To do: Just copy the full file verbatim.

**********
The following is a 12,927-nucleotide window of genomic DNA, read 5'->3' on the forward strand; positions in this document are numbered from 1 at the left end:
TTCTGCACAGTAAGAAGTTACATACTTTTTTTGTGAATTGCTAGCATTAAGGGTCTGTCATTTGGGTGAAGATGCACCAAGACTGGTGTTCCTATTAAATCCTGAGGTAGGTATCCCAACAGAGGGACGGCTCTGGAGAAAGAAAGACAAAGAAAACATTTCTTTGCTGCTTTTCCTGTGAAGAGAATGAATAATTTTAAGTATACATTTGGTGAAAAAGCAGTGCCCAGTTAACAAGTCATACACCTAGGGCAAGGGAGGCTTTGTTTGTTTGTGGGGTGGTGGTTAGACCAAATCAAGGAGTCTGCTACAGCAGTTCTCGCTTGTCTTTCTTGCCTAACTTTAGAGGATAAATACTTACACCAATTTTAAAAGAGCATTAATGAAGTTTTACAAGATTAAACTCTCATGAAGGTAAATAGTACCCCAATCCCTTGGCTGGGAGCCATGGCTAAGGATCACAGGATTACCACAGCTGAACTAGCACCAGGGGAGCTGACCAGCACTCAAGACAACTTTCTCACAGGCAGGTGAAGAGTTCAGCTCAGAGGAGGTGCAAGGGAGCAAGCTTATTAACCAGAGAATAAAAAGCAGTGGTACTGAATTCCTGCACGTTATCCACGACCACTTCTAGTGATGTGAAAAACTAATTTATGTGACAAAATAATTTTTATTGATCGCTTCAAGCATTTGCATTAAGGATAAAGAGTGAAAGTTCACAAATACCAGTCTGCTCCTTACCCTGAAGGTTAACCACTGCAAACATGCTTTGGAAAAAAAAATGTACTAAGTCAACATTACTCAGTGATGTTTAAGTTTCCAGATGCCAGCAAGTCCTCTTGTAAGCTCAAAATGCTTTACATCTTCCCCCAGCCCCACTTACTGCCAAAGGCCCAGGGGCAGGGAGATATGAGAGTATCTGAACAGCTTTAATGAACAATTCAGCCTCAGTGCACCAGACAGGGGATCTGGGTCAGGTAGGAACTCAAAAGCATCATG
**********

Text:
The following is a 12,927-nucleotide window of genomic DNA, read 5'->3' on the forward strand; positions in this document are numbered from 1 at the left end:
TTCTGCACAGTAAGAAGTTACATACTTTTTTTGTGAATTGCTAGCATTAAGGGTCTGTCATTTGGGTGAAGATGCACCAAGACTGGTGTTCCTATTAAATCCTGAGGTAGGTATCCCAACAGAGGGACGGCTCTGGAGAAAGAAAGACAAAGAAAACATTTCTTTGCTGCTTTTCCTGTGAAGAGAATGAATAATTTTAAGTATACATTTGGTGAAAAAGCAGTGCCCAGTTAACAAGTCATACACCTAGGGCAAGGGAGGCTTTGTTTGTTTGTGGGGTGGTGGTTAGACCAAATCAAGGAGTCTGCTACAGCAGTTCTCGCTTGTCTTTCTTGCCTAACTTTAGAGGATAAATACTTACACCAATTTTAAAAGAGCATTAATGAAGTTTTACAAGATTAAACTCTCATGAAGGTAAATAGTACCCCAATCCCTTGGCTGGGAGCCATGGCTAAGGATCACAGGATTACCACAGCTGAACTAGCACCAGGGGAGCTGACCAGCACTCAAGACAACTTTCTCACAGGCAGGTGAAGAGTTCAGCTCAGAGGAGGTGCAAGGGAGCAAGCTTATTAACCAGAGAATAAAAAGCAGTGGTACTGAATTCCTGCACGTTATCCACGACCACTTCTAGTGATGTGAAAAACTAATTTATGTGACAAAATAATTTTTATTGATCGCTTCAAGCATTTGCATTAAGGATAAAGAGTGAAAGTTCACAAATACCAGTCTGCTCCTTACCCTGAAGGTTAACCACTGCAAACATGCTTTGGAAAAAAAAATGTACTAAGTCAACATTACTCAGTGATGTTTAAGTTTCCAGATGCCAGCAAGTCCTCTTGTAAGCTCAAAATGCTTTACATCTTCCCCCAGCCCCACTTACTGCCAAAGGCCCAGGGGCAGGGAGATATGAGAGTATCTGAACAGCTTTAATGAACAATTCAGCCTCAGTGCACCAGACAGGGGATCTGGGTCAGGTAGGAACTCAAAAGCATCATG